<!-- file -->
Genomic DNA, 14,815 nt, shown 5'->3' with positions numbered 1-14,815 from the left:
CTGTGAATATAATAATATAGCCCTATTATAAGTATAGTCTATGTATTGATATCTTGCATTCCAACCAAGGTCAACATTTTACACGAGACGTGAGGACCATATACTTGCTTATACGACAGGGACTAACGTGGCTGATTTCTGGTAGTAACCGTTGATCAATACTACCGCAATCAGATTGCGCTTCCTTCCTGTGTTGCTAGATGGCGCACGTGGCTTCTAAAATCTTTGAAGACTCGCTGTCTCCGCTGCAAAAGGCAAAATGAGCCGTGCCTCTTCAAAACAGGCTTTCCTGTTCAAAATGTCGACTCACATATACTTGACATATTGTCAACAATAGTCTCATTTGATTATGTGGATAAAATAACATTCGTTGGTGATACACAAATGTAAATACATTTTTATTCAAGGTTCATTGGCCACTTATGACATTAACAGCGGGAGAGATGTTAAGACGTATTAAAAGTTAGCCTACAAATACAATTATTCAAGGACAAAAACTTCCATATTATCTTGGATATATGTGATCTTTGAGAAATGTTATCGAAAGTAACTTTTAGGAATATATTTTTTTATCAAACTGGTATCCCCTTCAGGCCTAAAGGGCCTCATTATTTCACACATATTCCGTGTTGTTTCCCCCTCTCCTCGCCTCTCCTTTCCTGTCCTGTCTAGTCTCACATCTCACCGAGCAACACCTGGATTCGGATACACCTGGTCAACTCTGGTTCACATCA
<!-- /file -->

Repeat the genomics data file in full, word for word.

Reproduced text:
Genomic DNA, 14,815 nt, shown 5'->3' with positions numbered 1-14,815 from the left:
CTGTGAATATAATAATATAGCCCTATTATAAGTATAGTCTATGTATTGATATCTTGCATTCCAACCAAGGTCAACATTTTACACGAGACGTGAGGACCATATACTTGCTTATACGACAGGGACTAACGTGGCTGATTTCTGGTAGTAACCGTTGATCAATACTACCGCAATCAGATTGCGCTTCCTTCCTGTGTTGCTAGATGGCGCACGTGGCTTCTAAAATCTTTGAAGACTCGCTGTCTCCGCTGCAAAAGGCAAAATGAGCCGTGCCTCTTCAAAACAGGCTTTCCTGTTCAAAATGTCGACTCACATATACTTGACATATTGTCAACAATAGTCTCATTTGATTATGTGGATAAAATAACATTCGTTGGTGATACACAAATGTAAATACATTTTTATTCAAGGTTCATTGGCCACTTATGACATTAACAGCGGGAGAGATGTTAAGACGTATTAAAAGTTAGCCTACAAATACAATTATTCAAGGACAAAAACTTCCATATTATCTTGGATATATGTGATCTTTGAGAAATGTTATCGAAAGTAACTTTTAGGAATATATTTTTTTATCAAACTGGTATCCCCTTCAGGCCTAAAGGGCCTCATTATTTCACACATATTCCGTGTTGTTTCCCCCTCTCCTCGCCTCTCCTTTCCTGTCCTGTCTAGTCTCACATCTCACCGAGCAACACCTGGATTCGGATACACCTGGTCAACTCTGGTTCACATCA